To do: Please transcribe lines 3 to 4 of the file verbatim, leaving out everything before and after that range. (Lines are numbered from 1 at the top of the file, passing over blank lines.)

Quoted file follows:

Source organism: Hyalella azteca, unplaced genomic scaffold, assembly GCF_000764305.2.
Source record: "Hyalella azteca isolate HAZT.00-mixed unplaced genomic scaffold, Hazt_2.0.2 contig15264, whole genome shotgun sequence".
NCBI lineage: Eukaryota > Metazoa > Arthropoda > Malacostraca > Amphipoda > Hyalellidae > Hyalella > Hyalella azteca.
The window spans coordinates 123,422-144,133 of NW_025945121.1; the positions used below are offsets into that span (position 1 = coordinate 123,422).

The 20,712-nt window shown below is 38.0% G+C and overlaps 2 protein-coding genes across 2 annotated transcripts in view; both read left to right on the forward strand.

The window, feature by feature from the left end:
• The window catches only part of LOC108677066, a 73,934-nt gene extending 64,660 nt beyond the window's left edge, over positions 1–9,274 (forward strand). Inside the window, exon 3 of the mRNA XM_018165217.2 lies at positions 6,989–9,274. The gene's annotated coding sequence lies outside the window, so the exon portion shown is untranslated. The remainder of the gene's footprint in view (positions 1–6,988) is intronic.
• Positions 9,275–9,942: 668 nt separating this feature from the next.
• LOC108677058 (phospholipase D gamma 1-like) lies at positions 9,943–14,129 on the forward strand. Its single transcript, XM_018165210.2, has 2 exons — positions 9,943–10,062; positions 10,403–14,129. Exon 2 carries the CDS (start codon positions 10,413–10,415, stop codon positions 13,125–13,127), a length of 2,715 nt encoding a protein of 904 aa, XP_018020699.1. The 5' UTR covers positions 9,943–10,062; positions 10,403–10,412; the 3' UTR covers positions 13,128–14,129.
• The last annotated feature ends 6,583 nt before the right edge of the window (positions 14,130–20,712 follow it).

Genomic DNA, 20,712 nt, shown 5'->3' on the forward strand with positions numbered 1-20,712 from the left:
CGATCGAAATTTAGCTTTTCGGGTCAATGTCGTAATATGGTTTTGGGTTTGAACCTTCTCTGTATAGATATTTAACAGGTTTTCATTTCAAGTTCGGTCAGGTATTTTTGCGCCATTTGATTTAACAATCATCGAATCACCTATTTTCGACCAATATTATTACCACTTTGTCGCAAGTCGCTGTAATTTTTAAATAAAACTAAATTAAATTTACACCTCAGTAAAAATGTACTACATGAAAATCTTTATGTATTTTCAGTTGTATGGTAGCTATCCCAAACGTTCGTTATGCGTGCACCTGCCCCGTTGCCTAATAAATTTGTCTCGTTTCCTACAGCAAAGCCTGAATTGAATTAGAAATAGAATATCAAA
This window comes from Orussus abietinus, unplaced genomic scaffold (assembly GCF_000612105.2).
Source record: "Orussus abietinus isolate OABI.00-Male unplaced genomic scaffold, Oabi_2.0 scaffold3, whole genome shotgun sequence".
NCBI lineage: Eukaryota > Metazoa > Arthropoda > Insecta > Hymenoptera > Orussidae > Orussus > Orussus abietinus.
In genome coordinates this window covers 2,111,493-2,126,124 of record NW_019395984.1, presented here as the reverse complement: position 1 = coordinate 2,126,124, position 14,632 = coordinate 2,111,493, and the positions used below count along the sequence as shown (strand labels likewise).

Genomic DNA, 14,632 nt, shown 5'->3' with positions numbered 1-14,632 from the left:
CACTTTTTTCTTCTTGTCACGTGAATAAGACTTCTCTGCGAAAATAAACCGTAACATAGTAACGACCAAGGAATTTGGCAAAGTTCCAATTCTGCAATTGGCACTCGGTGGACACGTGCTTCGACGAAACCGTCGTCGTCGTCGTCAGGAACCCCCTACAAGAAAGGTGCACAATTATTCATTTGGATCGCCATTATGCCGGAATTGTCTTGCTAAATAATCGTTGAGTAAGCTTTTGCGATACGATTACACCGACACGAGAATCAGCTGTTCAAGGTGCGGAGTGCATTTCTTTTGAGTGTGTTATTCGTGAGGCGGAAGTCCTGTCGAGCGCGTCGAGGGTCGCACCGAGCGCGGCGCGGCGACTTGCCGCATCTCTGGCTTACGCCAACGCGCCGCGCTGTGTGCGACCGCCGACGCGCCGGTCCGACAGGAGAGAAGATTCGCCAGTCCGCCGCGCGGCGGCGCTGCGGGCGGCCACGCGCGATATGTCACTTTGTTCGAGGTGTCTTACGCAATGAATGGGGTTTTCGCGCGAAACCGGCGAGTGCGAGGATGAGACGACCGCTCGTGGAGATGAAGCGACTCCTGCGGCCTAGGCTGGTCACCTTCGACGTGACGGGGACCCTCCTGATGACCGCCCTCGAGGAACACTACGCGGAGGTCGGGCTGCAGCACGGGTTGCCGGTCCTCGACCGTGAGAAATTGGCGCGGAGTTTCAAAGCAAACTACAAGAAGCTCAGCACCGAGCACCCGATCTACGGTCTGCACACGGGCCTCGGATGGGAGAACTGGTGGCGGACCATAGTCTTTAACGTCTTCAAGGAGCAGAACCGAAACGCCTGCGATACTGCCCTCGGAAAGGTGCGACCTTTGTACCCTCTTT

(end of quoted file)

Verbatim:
NCBI lineage: Eukaryota > Metazoa > Arthropoda > Malacostraca > Amphipoda > Hyalellidae > Hyalella > Hyalella azteca.
The window spans coordinates 123,422-144,133 of NW_025945121.1; the positions used below are offsets into that span (position 1 = coordinate 123,422).